The Taliban have denounced Afghanistan and Pakistan for planning to convene a major bilateral conference of religious scholars in a bid to declare the Afghan insurgency as un-Islamic.
An Afghan delegation composed of officials and clerics is visiting Islamabad and holding talks with Pakistani counterparts to prepare ground and an agenda for the proposed conference of "ulemas," or clerics. The deputy head of the government-appointed High Peace Council (HPC), Atta-ur-Rehman Saleem, is leading the Afghan delegation.
The discussions began Friday and continued Saturday, but neither side has shared details. "Both the sides agreed not to speak to media," a senior official told VOA on condition of anonymity.
"The Islamic Emirate [the Taliban] calls on religious scholars in Afghanistan and Pakistan not to attend the meeting and fall victim to America's plots and desist from indirectly cooperating with American invaders," said a Taliban statement issued Saturday.
It alleged the United States is plotting Afghan clerics' meetings with counterparts in other countries to try to build religious opposition to the insurgent group's "ongoing jihad," or holy war, against foreign "occupation" of the country.
The Taliban asserted in their statement that the U.S. military mission had failed to defeat the Taliban on the battlefield and that "the invaders" were now resorting to such conferences and promoting "fake reports" about peace talks with insurgents to "cover up their failures" and justify their "occupation" of Afghanistan.
Some religious groups in Pakistan have long voiced support for the Taliban and publicly defended the Afghan insurgency as Islamic jihad. Kabul believes leaders of these groups could use their influence to help reduce violence and promote an Afghan political reconciliation process.
Afghan Ambassador to Pakistan Omar Zakhilwal has underscored the importance of a joint stance by religious scholars of the two countries against the insurgent violence in his country.
"That's needed. It's important and we [Afghans] are ready for it. We would want to, and I hope Pakistani ulemas join hands with us," Zakhilwal said in an interview that state-run Pakistani television aired Friday.
Saudi Arabia and Indonesia have already this year hosted, with Afghan officials, international and trilateral ulema conferences. Participants at these meetings denounced suicide bombings as "actions forbidden in Islam" and urged the Taliban to engage in direct talks with Kabul to end the war.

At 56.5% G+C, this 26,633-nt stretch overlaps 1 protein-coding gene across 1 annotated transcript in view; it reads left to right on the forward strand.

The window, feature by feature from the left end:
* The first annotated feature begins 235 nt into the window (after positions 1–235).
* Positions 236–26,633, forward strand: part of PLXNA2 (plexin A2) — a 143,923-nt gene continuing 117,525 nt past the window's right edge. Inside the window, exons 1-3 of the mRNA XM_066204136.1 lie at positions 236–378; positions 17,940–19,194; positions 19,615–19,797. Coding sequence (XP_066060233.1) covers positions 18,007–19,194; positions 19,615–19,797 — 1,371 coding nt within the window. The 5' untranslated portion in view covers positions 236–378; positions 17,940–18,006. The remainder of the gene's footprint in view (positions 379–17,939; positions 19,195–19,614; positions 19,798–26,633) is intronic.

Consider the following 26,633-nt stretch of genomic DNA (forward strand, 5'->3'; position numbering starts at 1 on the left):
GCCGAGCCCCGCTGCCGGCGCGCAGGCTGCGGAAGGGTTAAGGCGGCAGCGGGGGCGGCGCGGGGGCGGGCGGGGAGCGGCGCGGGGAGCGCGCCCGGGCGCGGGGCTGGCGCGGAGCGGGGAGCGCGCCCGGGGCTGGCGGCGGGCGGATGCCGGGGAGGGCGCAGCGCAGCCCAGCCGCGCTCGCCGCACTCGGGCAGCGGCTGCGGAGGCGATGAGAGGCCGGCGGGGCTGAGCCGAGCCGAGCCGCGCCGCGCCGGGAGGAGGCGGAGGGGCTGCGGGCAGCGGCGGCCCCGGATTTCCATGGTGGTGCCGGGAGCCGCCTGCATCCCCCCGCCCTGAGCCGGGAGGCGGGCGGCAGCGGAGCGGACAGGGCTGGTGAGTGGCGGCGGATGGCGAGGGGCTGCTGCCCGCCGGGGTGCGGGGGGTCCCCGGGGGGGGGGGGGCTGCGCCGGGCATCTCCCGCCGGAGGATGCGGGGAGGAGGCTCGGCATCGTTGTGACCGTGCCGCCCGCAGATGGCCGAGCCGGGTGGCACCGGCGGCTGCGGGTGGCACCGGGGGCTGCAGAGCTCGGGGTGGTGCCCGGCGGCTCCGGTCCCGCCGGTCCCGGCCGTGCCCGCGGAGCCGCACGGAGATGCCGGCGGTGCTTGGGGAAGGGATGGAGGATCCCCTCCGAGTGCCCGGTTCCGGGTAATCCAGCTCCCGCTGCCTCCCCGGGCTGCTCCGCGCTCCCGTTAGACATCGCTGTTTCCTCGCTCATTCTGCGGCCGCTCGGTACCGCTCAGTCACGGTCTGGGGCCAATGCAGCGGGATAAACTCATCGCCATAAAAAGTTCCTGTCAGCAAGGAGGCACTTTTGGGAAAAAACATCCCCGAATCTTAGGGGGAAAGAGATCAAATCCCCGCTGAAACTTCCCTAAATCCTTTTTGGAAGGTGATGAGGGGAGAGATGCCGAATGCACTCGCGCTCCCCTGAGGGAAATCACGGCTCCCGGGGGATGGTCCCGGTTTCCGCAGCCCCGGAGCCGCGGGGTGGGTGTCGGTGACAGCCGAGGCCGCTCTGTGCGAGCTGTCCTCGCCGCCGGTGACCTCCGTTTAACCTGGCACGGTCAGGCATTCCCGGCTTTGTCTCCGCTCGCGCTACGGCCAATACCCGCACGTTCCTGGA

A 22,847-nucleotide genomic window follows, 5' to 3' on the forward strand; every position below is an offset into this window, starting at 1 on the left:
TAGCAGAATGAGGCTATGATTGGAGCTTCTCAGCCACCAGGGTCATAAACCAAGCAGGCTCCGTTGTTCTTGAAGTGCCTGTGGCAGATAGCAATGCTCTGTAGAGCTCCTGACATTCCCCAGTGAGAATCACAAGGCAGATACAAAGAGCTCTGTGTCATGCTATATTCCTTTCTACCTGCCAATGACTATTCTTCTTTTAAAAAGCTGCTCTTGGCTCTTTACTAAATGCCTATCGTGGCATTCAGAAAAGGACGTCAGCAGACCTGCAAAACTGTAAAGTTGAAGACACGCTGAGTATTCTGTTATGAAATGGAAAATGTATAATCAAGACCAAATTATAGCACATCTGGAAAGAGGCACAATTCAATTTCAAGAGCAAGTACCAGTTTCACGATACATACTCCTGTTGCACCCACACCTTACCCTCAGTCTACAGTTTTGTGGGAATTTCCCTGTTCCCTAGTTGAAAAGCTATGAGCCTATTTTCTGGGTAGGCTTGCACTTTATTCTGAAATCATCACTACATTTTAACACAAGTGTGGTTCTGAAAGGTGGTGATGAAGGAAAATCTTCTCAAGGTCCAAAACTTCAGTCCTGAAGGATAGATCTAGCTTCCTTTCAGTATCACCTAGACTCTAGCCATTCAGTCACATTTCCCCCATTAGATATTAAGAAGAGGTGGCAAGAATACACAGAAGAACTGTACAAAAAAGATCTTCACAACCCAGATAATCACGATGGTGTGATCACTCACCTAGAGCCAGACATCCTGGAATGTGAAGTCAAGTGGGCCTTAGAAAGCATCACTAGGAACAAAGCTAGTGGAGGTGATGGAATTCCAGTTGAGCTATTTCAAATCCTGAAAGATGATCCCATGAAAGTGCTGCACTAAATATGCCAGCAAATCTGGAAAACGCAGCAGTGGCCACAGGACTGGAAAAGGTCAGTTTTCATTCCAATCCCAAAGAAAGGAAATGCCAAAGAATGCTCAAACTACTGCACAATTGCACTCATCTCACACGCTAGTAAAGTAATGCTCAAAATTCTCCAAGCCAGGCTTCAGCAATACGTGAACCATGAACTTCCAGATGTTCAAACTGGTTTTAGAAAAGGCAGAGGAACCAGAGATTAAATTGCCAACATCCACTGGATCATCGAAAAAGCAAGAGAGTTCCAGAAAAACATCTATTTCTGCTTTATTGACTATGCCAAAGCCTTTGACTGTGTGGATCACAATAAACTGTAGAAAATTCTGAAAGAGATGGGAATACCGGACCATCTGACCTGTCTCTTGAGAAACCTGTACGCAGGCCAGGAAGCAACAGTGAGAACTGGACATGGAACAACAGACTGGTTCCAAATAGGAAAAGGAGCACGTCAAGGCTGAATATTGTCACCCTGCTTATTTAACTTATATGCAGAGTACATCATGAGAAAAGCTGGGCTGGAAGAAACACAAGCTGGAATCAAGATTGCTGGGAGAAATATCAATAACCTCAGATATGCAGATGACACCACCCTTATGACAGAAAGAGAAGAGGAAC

However, the Islamist insurgency swiftly rejected those declarations and came up with counteredicts from pro-Taliban clerics justifying the war as a religious obligation to evict foreign forces from the country.
While Pakistani scholars attended the trilateral ulema conference in Jakarta in May with Afghan and Indonesian counterparts, they stayed away from the international gathering in Saudi Arabia.
U.S. 'plot' alleged
The Taliban reportedly had sent letters to Pakistani scholars, urging them not to attend the Saudi-hosted conference because it was an "American plot to justify their military invasion of Afghanistan."
Afghan officials allege sanctuaries in Pakistan have enabled the Taliban to sustain and expand their insurgent activities. Islamabad rejects these charges as baseless.
For their part, Pakistani officials blame "ungoverned areas" in Afghanistan for encouraging fugitive militants to shelter there and plot cross-border terrorist attacks.
The allegations and counterallegations are at the center of bilateral tensions between the two countries, which share a nearly 2,600-kilometer border that is largely porous.
Pakistan maintains it has agreed to organize the joint ulema meeting to build mutual confidence and underscore Islamabad's resolve to support the Afghan government's efforts to promote peace in the country.